The thing about creativity…
Is that you can’t force it, right? Yes, it’s a cliché, but it’s absolutely true.
I got onto thinking about this recently, after a “creative brainstorm session” for one of our clients. I didn’t manage to come up with anything good . In fact, I couldn’t come up with anything, not even anything bad. Just nothing.
Shortly afterwards I picked up on one of Depak Chopra’s ideas, and it really stuck with me. Basically, he says that to be truly creative, we need to detach from the future as well as the past, and just be present in the moment we exist in. We need to engage a childlike sense of naivety, leave our hang ups at the door, and just be a in the moment.
Then, a few days later at a creative brainstorming session with an affiliate PR agency, the idea came up again. This time, the key to creativity was described similarly, but not in the same terms. It went something along the lines of “Have you ever noticed that all your best ideas come to you when you’re relaxing? When you’re lying in the bath, or walking your dog?”
It occurred to me that the few ideas in my life that I am still proud of, have all come from a headspace in which I wasn’t thinking about anything. I wasn’t controlling my thoughts by attaching them to future worries, or feelings from the past.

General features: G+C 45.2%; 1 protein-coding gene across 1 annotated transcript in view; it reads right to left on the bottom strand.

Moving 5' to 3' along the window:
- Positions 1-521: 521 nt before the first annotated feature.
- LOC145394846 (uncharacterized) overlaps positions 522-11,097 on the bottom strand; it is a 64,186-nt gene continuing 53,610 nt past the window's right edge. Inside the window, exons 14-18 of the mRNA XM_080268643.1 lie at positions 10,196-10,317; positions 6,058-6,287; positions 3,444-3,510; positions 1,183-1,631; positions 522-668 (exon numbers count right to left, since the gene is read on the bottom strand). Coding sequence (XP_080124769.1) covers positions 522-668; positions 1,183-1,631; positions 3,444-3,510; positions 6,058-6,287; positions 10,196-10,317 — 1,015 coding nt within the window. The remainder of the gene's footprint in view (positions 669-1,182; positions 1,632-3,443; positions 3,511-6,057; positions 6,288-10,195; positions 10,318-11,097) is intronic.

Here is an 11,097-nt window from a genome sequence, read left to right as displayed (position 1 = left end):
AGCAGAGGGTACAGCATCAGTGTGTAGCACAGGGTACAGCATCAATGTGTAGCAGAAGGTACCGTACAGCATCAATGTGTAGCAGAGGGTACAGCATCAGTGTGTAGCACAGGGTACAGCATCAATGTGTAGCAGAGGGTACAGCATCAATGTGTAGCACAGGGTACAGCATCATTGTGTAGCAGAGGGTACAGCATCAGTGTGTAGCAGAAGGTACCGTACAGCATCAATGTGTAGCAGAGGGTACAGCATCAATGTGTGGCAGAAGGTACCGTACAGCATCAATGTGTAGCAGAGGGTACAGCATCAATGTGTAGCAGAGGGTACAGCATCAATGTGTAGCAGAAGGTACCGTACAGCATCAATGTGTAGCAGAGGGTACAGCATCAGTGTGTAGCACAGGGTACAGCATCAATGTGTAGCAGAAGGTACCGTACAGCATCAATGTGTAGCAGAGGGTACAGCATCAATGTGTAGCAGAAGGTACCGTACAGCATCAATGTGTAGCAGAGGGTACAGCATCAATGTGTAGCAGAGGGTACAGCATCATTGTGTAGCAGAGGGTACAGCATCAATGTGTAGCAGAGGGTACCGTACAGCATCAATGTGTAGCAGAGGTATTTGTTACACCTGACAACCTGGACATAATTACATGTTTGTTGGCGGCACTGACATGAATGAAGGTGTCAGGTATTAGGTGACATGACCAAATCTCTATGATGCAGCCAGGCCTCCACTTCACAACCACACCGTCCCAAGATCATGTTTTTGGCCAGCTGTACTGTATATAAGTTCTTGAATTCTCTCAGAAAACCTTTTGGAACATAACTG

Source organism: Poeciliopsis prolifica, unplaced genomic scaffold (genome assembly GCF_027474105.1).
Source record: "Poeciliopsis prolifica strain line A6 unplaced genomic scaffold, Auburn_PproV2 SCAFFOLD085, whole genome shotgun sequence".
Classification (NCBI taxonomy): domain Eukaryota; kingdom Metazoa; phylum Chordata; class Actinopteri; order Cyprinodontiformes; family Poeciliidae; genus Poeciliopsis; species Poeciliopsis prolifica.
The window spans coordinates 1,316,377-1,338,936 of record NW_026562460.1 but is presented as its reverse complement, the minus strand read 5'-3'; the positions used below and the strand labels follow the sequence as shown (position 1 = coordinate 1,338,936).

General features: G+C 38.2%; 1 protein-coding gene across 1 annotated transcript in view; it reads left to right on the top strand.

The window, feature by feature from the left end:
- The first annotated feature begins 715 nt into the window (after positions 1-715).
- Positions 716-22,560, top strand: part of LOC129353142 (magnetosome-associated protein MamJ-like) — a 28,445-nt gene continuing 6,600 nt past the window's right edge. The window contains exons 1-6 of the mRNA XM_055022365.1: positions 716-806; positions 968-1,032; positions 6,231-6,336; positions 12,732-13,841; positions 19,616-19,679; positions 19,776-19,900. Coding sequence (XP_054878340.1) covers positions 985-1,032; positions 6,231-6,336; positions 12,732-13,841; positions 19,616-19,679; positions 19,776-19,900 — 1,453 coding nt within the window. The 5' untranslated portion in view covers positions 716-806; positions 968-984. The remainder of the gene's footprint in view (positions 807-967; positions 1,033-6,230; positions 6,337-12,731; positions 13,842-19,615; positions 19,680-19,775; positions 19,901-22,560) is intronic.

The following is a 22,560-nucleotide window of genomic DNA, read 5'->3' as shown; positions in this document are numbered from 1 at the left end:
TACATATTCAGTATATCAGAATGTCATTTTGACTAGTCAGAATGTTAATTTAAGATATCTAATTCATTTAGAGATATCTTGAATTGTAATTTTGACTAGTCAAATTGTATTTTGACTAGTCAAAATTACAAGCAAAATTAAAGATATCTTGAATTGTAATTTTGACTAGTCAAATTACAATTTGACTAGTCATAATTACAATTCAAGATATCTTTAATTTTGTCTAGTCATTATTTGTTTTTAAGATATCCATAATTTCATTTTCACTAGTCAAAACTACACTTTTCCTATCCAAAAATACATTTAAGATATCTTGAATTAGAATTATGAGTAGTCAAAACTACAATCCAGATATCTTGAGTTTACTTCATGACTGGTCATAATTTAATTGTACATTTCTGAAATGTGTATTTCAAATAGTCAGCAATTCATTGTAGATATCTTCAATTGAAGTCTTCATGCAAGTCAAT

I was just being. And this is what people tend to do when they engage in their favourite, mindless pastimes. Essentially, that is what ’relaxation’ is. And it makes sense – how can we expect to stimulate our brains in the unique ways required to come up with original, and compelling ideas if we are allowing our attention be absorbed by worrying about the future, or fixating on the past?
It’s no coincidence that Steve Jobs was a Buddhist. Core to Buddhist principles is the idea that we need to constantly strive to maintain a clear, present head space. We need to relax and allow the universe to unfold around us. In doing so, we are pouring less of our energy into our stresses and worries, and allowing more of it to flow freely, and ultimately for our minds to then stumble on to the kind of ideas that we want to come up with.
I realise that this blog piece is a little different to most of what we have posted before, but I feel like it’s the most important thing I’ve written here yet, because although tools such as analytics, ROI, and Facebook’s Edge Rank are important, we work in a field where creativity is our most valuable asset, and engaging it is often our most challenging process.
Creativity comes from a certain level of consciousness that we all have in us. If we want to engage it, then we need to learn how to actively engage that consciousness – and that’s what I’m all about now. If I don’t come up with something mind blowingly awesome in the next few months, you can all call me a delusional hippy on Twitter.